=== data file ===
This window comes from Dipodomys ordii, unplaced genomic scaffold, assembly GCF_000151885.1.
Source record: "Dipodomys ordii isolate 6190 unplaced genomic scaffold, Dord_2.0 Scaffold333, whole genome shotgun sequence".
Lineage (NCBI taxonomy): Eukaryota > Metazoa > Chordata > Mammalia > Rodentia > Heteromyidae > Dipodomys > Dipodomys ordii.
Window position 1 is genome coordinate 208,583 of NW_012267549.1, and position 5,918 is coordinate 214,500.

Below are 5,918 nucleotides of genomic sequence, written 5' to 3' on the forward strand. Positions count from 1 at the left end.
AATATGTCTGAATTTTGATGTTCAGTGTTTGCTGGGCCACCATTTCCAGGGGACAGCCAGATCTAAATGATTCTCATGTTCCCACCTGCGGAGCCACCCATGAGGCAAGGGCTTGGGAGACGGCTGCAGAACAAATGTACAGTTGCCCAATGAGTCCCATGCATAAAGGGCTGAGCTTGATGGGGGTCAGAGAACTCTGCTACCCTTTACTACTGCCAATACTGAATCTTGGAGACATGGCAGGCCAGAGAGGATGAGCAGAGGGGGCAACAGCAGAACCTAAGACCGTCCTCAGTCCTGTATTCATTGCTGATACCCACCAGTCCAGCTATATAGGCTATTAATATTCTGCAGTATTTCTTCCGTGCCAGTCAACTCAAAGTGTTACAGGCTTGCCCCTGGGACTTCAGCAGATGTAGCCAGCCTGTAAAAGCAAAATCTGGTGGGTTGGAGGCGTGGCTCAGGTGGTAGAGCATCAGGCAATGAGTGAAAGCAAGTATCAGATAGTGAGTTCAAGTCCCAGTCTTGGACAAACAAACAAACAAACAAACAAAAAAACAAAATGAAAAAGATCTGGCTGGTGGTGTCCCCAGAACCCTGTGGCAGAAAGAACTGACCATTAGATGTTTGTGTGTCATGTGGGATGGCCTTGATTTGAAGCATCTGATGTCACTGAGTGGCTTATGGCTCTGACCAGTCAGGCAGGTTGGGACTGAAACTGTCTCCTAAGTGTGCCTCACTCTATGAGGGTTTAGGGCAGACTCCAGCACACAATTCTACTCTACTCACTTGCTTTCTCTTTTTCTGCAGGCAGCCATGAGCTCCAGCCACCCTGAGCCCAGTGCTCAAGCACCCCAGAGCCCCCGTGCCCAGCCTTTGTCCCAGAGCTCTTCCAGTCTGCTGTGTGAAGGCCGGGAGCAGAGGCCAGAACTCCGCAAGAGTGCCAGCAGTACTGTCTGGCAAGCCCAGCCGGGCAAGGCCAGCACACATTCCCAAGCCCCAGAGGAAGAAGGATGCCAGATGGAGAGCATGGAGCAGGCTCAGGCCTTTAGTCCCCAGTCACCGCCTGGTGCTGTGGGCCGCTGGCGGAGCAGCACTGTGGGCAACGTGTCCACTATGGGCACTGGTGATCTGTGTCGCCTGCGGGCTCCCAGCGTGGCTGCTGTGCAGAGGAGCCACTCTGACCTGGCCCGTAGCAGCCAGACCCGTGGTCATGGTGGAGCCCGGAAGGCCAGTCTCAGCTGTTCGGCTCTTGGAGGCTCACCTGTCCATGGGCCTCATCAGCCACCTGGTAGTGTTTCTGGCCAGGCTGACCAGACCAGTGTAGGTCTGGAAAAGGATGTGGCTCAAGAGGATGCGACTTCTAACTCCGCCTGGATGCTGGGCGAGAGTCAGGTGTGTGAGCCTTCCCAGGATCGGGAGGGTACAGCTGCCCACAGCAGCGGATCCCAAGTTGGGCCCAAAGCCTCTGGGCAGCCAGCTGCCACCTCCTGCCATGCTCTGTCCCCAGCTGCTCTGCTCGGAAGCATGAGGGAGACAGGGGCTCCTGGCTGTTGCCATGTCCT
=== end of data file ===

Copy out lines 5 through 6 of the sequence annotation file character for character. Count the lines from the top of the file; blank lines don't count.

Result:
Below are 5,918 nucleotides of genomic sequence, written 5' to 3' on the forward strand. Positions count from 1 at the left end.
AATATGTCTGAATTTTGATGTTCAGTGTTTGCTGGGCCACCATTTCCAGGGGACAGCCAGATCTAAATGATTCTCATGTTCCCACCTGCGGAGCCACCCATGAGGCAAGGGCTTGGGAGACGGCTGCAGAACAAATGTACAGTTGCCCAATGAGTCCCATGCATAAAGGGCTGAGCTTGATGGGGGTCAGAGAACTCTGCTACCCTTTACTACTGCCAATACTGAATCTTGGAGACATGGCAGGCCAGAGAGGATGAGCAGAGGGGGCAACAGCAGAACCTAAGACCGTCCTCAGTCCTGTATTCATTGCTGATACCCACCAGTCCAGCTATATAGGCTATTAATATTCTGCAGTATTTCTTCCGTGCCAGTCAACTCAAAGTGTTACAGGCTTGCCCCTGGGACTTCAGCAGATGTAGCCAGCCTGTAAAAGCAAAATCTGGTGGGTTGGAGGCGTGGCTCAGGTGGTAGAGCATCAGGCAATGAGTGAAAGCAAGTATCAGATAGTGAGTTCAAGTCCCAGTCTTGGACAAACAAACAAACAAACAAACAAAAAAACAAAATGAAAAAGATCTGGCTGGTGGTGTCCCCAGAACCCTGTGGCAGAAAGAACTGACCATTAGATGTTTGTGTGTCATGTGGGATGGCCTTGATTTGAAGCATCTGATGTCACTGAGTGGCTTATGGCTCTGACCAGTCAGGCAGGTTGGGACTGAAACTGTCTCCTAAGTGTGCCTCACTCTATGAGGGTTTAGGGCAGACTCCAGCACACAATTCTACTCTACTCACTTGCTTTCTCTTTTTCTGCAGGCAGCCATGAGCTCCAGCCACCCTGAGCCCAGTGCTCAAGCACCCCAGAGCCCCCGTGCCCAGCCTTTGTCCCAGAGCTCTTCCAGTCTGCTGTGTGAAGGCCGGGAGCAGAGGCCAGAACTCCGCAAGAGTGCCAGCAGTACTGTCTGGCAAGCCCAGCCGGGCAAGGCCAGCACACATTCCCAAGCCCCAGAGGAAGAAGGATGCCAGATGGAGAGCATGGAGCAGGCTCAGGCCTTTAGTCCCCAGTCACCGCCTGGTGCTGTGGGCCGCTGGCGGAGCAGCACTGTGGGCAACGTGTCCACTATGGGCACTGGTGATCTGTGTCGCCTGCGGGCTCCCAGCGTGGCTGCTGTGCAGAGGAGCCACTCTGACCTGGCCCGTAGCAGCCAGACCCGTGGTCATGGTGGAGCCCGGAAGGCCAGTCTCAGCTGTTCGGCTCTTGGAGGCTCACCTGTCCATGGGCCTCATCAGCCACCTGGTAGTGTTTCTGGCCAGGCTGACCAGACCAGTGTAGGTCTGGAAAAGGATGTGGCTCAAGAGGATGCGACTTCTAACTCCGCCTGGATGCTGGGCGAGAGTCAGGTGTGTGAGCCTTCCCAGGATCGGGAGGGTACAGCTGCCCACAGCAGCGGATCCCAAGTTGGGCCCAAAGCCTCTGGGCAGCCAGCTGCCACCTCCTGCCATGCTCTGTCCCCAGCTGCTCTGCTCGGAAGCATGAGGGAGACAGGGGCTCCTGGCTGTTGCCATGTCCT